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Pastoral Landscape with a Tower
Collection Rijksmuseum, Amsterdam
Richard Wilson (1713/14-1782)
Pastoral Landscape with a Tower
c.1754-56 (undated)
Black chalk and stump on grey paper, heightened with white
125 x 127 mm
4 7/8 x 5 in.
RP-T-1959-162
D242
Within a roundel an Italian landscape is shown, with a shepherd and his flock in the foreground and a park to the left with high cypresses and stone pines. To the right there are a house and a tall tower amongst the trees, with a distant mountain beyond.
London, Cardiff and New Haven, 1982-3 (56)
Nathaniel Hone (1718-1784) [...] P.& D. Colnaghi & Co., London, 1959; purchased through the F.G. Waller Fund
Inscribed verso (see Verso inscriptions)
[1] Lower centre: Nathaniel Hone the elder (Lugt 2793)
[1] Centre left, pencil: 59:162
[2] Centre left: RMUS in oval
[3] Lower left: Blue cross
D243 Italian Landscape with two Figures in a Park, Rijksmuseum, Amsterdam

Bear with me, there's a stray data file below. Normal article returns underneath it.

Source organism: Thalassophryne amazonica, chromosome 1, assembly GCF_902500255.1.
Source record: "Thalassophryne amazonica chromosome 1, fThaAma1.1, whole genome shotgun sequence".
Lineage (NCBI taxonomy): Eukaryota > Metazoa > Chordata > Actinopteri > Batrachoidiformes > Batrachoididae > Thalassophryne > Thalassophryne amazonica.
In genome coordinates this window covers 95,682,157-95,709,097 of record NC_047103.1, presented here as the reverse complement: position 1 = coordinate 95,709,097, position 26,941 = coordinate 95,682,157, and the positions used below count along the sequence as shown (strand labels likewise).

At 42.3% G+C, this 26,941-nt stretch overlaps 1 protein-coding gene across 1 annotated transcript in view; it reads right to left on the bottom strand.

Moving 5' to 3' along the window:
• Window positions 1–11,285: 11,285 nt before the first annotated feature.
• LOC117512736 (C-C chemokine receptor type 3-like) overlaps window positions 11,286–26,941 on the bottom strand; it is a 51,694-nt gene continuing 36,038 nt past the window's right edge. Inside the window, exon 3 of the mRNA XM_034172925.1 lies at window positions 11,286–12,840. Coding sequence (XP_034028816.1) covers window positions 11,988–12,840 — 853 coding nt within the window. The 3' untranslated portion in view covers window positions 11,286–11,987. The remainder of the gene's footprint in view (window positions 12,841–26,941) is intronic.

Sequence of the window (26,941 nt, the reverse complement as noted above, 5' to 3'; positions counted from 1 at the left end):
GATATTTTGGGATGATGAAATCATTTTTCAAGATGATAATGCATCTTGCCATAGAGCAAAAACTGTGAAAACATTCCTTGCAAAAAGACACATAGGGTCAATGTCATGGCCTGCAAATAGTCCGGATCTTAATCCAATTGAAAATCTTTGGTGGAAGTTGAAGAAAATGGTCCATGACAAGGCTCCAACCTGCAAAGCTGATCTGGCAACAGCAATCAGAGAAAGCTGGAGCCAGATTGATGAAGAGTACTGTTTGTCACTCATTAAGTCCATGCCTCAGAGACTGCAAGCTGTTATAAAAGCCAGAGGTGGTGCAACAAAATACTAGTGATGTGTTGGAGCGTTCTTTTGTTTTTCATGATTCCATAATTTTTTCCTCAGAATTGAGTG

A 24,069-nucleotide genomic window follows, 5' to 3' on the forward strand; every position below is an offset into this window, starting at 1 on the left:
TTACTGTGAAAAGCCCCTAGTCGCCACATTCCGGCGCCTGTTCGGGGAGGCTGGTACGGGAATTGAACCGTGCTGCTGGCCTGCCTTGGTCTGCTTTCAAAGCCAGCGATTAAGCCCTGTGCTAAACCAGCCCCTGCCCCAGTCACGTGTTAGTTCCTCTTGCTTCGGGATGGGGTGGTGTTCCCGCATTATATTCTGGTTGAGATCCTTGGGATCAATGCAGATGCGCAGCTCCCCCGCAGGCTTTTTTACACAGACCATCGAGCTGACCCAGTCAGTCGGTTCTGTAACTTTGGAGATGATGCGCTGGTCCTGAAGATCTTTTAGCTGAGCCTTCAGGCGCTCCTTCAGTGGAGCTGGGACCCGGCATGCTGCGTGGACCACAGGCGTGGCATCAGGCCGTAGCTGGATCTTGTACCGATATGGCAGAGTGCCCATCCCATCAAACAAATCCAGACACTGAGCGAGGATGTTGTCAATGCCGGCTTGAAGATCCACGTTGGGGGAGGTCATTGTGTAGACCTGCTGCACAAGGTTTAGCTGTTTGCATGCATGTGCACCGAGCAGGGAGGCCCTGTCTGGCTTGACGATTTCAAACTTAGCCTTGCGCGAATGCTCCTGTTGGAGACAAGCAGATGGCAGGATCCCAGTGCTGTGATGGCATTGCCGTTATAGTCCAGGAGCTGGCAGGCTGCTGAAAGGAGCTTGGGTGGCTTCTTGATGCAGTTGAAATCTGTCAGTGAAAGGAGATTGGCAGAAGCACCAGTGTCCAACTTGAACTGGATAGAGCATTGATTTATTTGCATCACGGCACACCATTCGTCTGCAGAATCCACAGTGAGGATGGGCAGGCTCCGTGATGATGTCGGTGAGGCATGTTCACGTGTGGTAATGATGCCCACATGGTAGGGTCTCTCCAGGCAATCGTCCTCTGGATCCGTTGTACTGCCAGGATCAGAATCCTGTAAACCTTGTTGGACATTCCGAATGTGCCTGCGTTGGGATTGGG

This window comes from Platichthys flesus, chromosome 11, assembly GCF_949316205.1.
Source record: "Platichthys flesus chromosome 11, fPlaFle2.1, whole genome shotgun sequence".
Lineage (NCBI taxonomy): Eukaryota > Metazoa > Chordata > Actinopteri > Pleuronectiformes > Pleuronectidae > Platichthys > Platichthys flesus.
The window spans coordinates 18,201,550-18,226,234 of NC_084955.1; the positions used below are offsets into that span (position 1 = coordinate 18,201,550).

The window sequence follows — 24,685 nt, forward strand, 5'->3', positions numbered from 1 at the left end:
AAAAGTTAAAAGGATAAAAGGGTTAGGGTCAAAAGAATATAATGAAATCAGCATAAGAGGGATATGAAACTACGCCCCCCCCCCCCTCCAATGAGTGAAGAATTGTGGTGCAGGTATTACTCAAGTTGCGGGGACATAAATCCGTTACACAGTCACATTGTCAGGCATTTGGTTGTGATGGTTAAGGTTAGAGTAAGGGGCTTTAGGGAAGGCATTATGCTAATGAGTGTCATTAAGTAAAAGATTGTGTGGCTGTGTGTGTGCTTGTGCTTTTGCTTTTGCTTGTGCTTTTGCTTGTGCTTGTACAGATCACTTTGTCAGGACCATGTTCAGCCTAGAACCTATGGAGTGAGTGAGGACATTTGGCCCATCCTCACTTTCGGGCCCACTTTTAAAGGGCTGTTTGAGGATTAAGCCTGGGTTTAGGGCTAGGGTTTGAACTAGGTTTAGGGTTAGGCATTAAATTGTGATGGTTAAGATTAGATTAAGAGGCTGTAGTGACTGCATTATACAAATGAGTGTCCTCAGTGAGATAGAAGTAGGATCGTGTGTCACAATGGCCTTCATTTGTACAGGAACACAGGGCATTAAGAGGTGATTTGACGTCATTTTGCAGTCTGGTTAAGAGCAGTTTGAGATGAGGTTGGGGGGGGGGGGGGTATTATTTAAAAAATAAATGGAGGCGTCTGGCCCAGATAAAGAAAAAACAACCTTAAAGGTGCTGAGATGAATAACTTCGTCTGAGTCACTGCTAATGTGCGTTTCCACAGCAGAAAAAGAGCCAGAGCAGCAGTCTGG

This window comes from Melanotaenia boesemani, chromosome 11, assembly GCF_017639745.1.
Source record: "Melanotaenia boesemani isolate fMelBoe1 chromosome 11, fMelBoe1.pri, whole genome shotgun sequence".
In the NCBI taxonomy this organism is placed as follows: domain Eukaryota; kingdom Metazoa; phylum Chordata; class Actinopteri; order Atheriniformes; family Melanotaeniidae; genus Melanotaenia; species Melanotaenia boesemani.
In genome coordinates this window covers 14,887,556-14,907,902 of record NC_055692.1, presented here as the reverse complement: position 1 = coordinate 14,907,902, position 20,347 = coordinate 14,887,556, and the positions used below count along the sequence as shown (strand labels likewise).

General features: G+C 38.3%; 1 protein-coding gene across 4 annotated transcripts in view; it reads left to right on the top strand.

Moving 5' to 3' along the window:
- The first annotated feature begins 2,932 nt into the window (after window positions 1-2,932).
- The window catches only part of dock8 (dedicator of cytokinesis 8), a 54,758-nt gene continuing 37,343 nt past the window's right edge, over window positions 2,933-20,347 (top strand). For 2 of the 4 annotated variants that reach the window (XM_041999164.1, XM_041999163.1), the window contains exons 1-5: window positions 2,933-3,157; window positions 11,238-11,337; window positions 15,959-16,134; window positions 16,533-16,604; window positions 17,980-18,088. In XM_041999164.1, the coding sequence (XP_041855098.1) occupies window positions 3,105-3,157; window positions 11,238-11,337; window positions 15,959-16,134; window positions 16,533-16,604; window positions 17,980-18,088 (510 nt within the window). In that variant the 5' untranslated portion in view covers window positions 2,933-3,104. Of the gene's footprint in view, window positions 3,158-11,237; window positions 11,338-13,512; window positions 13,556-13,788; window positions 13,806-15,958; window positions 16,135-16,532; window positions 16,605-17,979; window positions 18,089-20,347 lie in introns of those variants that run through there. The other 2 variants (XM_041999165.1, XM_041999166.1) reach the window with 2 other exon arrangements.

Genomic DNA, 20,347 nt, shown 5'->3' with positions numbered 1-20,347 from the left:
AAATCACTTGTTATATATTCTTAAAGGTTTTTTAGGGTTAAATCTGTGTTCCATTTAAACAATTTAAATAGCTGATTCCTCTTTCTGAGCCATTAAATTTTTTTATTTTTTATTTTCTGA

As David Solkin notes, it is hard to be precise in dating drawings like this and D261 Ariccia, Tate, London, which are probably based only vaguely, if indeed at all, on actual Italian scenes. They appear to be finished vignettes, produced for sale and are executed in an abbreviated form of Wilson's usual chalk technique, relying almost exclusively on the use of stump rather than line for the interior modelling of the forms. He seems to have begun working in this manner only towards the end of his stay in Italy. The roundel format suggests William Lock's twelve Small circular Landscapes, Views in the Environs of Rome, taken in the years 1754 and 1756 (sold Sotheby's, 3 May 1821, lot 386). This roundel, however, does not seem to have belonged to Lock.
26786
Solkin 1982, p. 176
Perhaps a distant view of Vesuvius is intended
The roundels are exact and were drawn with compasses. The extreme finesse of technique confirms the dating to the later Italian period.
Image diameter: 105 mm (4 1/8 in.) White heightening is used on greyish beige possibly laid paper, on square card (the paper is likely to be laid but it is very difficult to make out any laid lines amid the creases of laying down). Around the edges, the card and paper are very close, with just a narrow border, approx 3 mm. wide all round. On the reverse, fading marks look as if the card may have been mounted side by side with D261 Ariccia, Tate, London.